Black Lives Matter, What Next?

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Black Lives Matter, What Next?

Black Lives Matter shone a light on institutional racism, how can we now sustain meaningful change in the creative sector? Brought to you by YouTube.

Streamed online as part of the Creative Coalition Festival 2022, Black Lives Matter: What’s Next? examined how we can sustain meaningful change in the creative sector in the wake of the Black Lives Matter protests in the summer of 2020.

June Sarpong, Director of Creative Diversity at the BBC, chaired the event which included speakers: Ammo Talwar MBE – CEO, UK Music Diversity Taskforce; Dr Joanna Abeyie MBE – CEO, Blue Moon; Yaw Owusu – Creative Consultant and Co-Founder, The Playmaker Group; Carolyn M L Forsyth – Executive Director and joint CEO, Talawa Theatre Company.

Speaking on the impact of Black Lives Matter protests on the creative industries, Ammo Talwar highlighted how to break away from echo chambers in the workplace: “Black Lives Matter in particular… it’s amplified new voices into these conversations and also set a term to talk about life experience and lived experience.” Joanna Abeyie expanded on Ammo’s point, saying that businesses “are actually focusing on [race and diversity] from a different perspective, which is ‘how are we anti-racist?’ and ‘how are we an ally?’, and they are becoming a lot more pro-active in that behaviour.”

For Carolyn Forsyth, the historical context of systemic imbalances is being addressed at an economic level: “the big funders, trusts and foundations are really starting to consider where they put their money and resources and starting to talk about money and power.” Sustainable change, she believes, must come from decisions around who is in power, which means uplifting young leaders into those higher C-suite positions.

Yaw Owusu added that “youth will be a big part of change and I think this is what’s right about this movement; I think that’s why the ripple effect seems like it has lasted longer than others in the past.”

Moving on to talk about the key barriers people of colour face in the creative sector, Carolyn highlighted the need for safe spaces which offer “the right to fail and to still have a career” as imperative for change. Looking at how to remove those barriers, she added “the people who are in power need to consider the people that they are working with. They need to consider how they are changing who is in the room and making those decisions.”

Ammo described four key components to systemic racism: institutional, structural, interpersonal, and unconscious bias. “We can’t look at just one particular area,” he said. “We have got to look at all of the system.”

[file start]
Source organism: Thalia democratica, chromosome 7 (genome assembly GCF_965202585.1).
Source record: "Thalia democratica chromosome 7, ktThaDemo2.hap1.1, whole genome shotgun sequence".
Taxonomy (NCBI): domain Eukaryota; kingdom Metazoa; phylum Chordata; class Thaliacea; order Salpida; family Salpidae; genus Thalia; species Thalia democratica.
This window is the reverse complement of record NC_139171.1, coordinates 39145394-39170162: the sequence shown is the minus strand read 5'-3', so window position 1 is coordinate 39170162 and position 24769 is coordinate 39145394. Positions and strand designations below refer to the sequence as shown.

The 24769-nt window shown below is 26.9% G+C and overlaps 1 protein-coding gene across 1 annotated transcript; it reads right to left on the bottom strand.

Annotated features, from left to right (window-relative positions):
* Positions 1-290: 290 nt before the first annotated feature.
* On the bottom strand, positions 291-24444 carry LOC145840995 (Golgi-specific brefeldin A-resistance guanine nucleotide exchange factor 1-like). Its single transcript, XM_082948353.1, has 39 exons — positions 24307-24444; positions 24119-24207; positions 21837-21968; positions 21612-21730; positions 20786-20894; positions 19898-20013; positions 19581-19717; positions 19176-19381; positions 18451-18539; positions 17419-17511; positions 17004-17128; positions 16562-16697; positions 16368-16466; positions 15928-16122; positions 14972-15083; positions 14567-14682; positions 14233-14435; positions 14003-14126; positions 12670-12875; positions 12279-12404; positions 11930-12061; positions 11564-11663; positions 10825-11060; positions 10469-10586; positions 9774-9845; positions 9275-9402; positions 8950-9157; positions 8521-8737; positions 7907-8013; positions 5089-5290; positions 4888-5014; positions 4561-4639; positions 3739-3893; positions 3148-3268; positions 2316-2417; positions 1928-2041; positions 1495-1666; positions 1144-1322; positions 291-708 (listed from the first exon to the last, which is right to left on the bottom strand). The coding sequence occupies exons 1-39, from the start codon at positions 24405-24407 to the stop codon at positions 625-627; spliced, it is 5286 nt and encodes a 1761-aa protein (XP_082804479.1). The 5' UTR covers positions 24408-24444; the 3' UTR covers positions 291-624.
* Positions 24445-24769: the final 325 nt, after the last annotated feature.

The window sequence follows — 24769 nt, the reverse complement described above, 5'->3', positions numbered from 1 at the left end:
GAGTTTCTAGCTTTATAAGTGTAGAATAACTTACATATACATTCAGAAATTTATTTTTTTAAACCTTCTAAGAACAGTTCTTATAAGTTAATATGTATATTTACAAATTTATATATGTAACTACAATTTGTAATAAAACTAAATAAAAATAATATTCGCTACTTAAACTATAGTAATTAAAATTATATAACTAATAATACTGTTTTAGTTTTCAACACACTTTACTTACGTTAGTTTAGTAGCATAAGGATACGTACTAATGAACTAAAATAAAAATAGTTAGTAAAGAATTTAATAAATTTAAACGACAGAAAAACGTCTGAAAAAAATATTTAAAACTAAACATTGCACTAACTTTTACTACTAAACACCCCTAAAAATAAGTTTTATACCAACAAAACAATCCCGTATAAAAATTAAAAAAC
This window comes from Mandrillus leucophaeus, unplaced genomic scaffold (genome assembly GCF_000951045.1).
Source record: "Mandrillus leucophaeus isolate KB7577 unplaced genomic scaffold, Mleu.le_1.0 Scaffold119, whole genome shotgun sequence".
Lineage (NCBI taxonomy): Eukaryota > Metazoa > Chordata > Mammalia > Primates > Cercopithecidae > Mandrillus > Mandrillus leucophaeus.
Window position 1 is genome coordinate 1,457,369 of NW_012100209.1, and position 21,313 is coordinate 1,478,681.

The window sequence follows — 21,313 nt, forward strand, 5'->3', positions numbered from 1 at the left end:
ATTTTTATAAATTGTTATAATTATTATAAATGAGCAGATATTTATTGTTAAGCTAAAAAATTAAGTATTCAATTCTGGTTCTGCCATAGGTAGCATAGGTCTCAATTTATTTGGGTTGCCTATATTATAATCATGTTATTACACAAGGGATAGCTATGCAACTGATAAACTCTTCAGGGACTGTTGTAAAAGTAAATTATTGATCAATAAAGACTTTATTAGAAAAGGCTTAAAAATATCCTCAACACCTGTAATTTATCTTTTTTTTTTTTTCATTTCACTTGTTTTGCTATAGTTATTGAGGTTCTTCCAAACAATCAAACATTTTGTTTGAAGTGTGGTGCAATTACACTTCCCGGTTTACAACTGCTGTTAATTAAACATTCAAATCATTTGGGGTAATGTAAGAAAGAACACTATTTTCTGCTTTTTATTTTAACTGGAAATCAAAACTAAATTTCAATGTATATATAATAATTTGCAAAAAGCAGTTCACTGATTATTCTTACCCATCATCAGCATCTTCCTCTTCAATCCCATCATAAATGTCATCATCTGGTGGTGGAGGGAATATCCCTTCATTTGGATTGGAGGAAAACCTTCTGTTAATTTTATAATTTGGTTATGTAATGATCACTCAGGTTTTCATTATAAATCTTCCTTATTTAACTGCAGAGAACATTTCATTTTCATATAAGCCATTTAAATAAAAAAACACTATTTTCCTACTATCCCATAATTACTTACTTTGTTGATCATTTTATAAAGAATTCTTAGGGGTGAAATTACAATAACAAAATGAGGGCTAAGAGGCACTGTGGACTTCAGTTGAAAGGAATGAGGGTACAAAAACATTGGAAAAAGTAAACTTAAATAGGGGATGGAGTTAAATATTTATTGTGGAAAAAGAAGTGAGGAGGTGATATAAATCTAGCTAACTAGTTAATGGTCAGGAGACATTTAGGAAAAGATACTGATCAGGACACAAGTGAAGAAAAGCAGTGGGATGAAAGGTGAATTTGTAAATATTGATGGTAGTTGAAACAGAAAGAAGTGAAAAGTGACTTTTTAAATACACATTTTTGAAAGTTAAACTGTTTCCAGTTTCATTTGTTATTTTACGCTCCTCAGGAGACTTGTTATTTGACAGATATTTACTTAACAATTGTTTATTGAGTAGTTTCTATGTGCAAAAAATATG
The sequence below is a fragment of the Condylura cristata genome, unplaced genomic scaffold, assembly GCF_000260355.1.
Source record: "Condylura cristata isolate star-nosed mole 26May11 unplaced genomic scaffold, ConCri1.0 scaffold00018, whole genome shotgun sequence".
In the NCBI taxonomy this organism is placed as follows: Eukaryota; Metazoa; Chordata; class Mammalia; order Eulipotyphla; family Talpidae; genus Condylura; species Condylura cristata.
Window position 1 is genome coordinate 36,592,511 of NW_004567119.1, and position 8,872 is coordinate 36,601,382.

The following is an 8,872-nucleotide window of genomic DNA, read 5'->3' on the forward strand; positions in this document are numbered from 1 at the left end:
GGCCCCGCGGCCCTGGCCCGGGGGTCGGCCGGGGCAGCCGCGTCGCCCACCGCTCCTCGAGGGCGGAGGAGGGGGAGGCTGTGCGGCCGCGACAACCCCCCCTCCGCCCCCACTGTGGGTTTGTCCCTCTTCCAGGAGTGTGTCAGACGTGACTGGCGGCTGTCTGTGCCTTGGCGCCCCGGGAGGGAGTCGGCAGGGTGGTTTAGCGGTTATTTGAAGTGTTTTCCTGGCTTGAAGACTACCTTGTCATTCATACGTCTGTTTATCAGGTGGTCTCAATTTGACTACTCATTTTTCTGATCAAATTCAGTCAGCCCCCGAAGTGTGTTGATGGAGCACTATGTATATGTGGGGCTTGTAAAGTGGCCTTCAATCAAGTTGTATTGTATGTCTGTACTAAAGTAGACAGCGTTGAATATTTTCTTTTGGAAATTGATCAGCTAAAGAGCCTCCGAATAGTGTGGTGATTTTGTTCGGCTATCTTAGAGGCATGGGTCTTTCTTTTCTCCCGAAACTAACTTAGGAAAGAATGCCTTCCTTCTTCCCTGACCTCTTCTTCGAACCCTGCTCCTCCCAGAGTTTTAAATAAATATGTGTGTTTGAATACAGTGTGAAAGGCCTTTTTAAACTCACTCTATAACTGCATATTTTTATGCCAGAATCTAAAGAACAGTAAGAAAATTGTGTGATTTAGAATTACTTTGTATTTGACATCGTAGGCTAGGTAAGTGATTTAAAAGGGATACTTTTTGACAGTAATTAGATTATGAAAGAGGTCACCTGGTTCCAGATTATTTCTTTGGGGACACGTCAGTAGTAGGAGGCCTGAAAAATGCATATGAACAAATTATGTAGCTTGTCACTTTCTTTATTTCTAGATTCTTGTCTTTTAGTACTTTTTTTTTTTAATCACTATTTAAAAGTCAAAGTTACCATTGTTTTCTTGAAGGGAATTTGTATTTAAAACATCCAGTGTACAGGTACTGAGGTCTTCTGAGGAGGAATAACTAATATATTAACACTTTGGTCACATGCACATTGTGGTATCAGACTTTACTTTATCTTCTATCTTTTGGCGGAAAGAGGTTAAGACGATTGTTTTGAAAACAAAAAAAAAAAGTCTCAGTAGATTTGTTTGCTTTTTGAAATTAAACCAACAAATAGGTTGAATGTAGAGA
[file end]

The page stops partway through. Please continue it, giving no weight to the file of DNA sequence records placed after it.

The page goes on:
For Yaw, a lack of investment in black-led organisations is a key failure of the creative industries, particularly impacting people of colour. He described pigeon-holing, a lack of trust, and stereotyping people of colour into certain roles as the issues needing to be addressed.

Joanna suggested that auditing businesses carefully might lead to real change: “Audit your attraction process, your recruitment process, audit your culture and the things you let slip, the seeds you let plant.”

Moving on to talk about what the panel see as having worked well in creating meaningful change, Joanna celebrated the changes she is seeing in the broadcasting sector: “We are starting to give individuals the space to just be a myriad of identities and not in a single story that the industry has been really I think wedded to for some time.”

Supporting this, Carolyn highlighted the curriculum changes happening across the country in drama schools: “[They are] looking at their curriculums; looking at the types of roles they are giving to artists, considering the work that they are doing and the types of stories that we are telling.”

Ammo was hesitant in his praises, suggesting that actions will speak louder than words: “If you are an arts organisation in the next round of the Arts Council’s investment, let’s see where they put their money, because that’s the action.”

To wrap up the discussion, June asked the panel what message they had for the people in power, and also, for the young creatives wanting to get ahead in the industry.

Yaw believes that organisations that have benefited from black talent need to give back: “I believe they have got a duty to give back and invest in that talent and that culture; that is the batteries behind their machine and I think that’s critical.”

For Carolyn, it’s about making good on promises: “To follow through on the promises that were made – not stepping back on the anti-racism pledges.” With a message to the young creatives, Joanna ended the panel on this poignant quote: “Ideas are your currency… they are so important for you to be able to walk into a room with confidence and belief.”


Author: Alex Stubbs


Black Lives Matter: What’s Next? was sponsored by Youtube.